We live in a fast-paced world, which is getting faster by the day. People with hardly any time or people who don’t know how to make more time. Millennials immersed in new ways of living –as a side note, nightclubs are closing in droves since people no longer hook up while getting down on the dance floor– followed by Generation Z, who will sustain these new habits and even surpass them. People who live such stressed-out lives that they have to turn to yoga instead of relaxing by doing some cooking.
Conscious breathing, relaxing the mind, and living in the here and now are espoused by coaches and spirituality gurus. Whatever the case may be, the reality is, however, that an increasing number of people are opting for takeaway food when hunger strikes. Food on the go is also part of the here and now, since demand is on the up and shows no sign of slowing down in the short term.
Delivery people on bicycles and mopeds are now a common sight in the urban landscape. Coming home from work or a shopping trip with a takeaway kebab or, quite simply, heading to a supermarket with a stand where a couple of Japanese chefs will make you a sushi tray to go is as routine as winter snow in Finland and year-round rain in Scotland.
The fact is that we speak on the phone with friends and acquaintances less and less and communicate with one another via instant messages much more, so it stands to reason that apps for ordering in are becoming increasingly more successful, as opposed to calling your local Chinese or pizzeria. Digitalisation in this sector is no exception; on the contrary, it’s on a steep upwards trajectory.
One of the biggest economic news stories from last summer was the merger between the British company Just Eat and the Dutch enterprise Takeaway.com, forging a colossal multinational that in 2018 oversaw 360 million orders at a value of 7,300 million euros. Hence there’s little doubt that takeaways and delivery are the great new trends.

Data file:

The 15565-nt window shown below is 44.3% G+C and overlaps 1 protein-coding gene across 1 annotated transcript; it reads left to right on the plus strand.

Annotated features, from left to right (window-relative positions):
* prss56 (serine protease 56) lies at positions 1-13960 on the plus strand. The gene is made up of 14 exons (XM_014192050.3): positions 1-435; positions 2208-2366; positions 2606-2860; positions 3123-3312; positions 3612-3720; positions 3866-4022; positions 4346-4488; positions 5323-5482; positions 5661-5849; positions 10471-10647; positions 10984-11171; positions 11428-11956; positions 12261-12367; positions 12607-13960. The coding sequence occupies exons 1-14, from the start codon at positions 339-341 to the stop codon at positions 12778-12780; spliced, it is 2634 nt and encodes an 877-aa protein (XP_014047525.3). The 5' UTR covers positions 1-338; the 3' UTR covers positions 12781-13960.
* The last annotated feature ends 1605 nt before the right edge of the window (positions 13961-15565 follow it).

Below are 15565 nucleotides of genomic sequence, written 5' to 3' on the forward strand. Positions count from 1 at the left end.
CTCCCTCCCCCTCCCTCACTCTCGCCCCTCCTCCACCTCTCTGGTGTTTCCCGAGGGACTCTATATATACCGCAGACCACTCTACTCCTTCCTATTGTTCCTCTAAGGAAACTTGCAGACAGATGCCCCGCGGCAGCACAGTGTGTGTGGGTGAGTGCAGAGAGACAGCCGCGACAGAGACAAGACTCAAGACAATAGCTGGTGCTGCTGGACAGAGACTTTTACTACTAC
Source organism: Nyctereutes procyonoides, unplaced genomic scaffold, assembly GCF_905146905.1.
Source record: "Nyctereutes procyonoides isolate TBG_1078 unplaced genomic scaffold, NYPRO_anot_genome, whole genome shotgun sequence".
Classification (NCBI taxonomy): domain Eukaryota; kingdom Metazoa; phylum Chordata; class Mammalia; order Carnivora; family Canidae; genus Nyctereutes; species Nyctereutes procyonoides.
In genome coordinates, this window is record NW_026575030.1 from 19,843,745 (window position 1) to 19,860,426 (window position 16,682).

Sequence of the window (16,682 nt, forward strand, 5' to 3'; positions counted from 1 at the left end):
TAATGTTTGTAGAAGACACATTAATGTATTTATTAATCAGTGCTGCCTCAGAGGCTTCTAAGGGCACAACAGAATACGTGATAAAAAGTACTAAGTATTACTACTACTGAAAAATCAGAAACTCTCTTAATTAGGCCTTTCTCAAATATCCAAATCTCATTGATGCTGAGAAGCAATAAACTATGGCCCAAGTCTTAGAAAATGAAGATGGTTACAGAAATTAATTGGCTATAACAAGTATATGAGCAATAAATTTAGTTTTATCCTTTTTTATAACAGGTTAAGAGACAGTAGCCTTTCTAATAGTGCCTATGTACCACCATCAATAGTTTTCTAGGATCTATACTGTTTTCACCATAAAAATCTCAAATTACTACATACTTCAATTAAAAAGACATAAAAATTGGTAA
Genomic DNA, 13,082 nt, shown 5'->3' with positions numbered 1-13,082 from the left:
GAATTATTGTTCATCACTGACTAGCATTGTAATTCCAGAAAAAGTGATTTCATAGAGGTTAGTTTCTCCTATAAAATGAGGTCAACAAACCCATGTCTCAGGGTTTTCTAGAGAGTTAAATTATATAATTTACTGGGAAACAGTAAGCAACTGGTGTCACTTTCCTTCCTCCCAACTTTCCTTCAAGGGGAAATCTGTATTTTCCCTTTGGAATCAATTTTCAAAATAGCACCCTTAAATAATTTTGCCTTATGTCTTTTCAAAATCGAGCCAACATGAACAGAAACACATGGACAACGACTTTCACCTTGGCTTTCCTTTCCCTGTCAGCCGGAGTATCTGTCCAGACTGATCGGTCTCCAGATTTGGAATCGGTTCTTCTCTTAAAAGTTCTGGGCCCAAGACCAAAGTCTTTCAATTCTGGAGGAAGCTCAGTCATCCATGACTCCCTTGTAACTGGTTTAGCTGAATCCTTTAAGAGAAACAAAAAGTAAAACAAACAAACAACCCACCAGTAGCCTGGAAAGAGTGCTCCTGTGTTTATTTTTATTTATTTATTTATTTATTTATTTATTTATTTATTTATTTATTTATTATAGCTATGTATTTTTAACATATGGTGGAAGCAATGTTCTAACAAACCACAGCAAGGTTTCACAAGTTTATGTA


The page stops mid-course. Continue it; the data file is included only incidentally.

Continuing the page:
According to data from AlphaWise, the market analytics service of Morgan Stanley, the sector’s business volume will increase tenfold in just a couple of years. To make sense of the phenomenon, it is estimated that by the year 2020, 11% of the global market will be nourished by food delivery services, double the current figure.
All this data helps us to understand the role of so-called dark kitchens, otherwise known as ghost kitchens. In other words, our image of a classic restaurant will have to do away with tables, chairs, bars and waiting staff so that kitchens can dedicate themselves exclusively to home delivery.
So, if customers come to your establishment to get a takeaway, or they track you down so you can deliver to them, you must be prepared. Which is why Garcia de Pou boasts all manner of products in its catalogue, such as cardboard tubs in several colours for hot and cold soup, which can also be customised, salad bowls, bags for hamburgers and trays for hot dogs, boxes for sushi and Asian food in general, and a wide range of other types of boxes, self-assembling cases and boxes for jars, for example.
And while you’re preparing your latest order, we’ll leave you with a little bit of music so you can enjoy yourself while you work by listening to a version of Michael Jackson’s ‘Why’, by none other than a duo known as Take Away.